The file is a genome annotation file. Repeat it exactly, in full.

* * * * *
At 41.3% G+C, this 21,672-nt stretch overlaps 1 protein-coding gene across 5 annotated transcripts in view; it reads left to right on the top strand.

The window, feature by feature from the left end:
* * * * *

At 41.3% G+C, this 21,672-nt stretch overlaps 1 protein-coding gene across 5 annotated transcripts in view; it reads left to right on the top strand.

The window, feature by feature from the left end: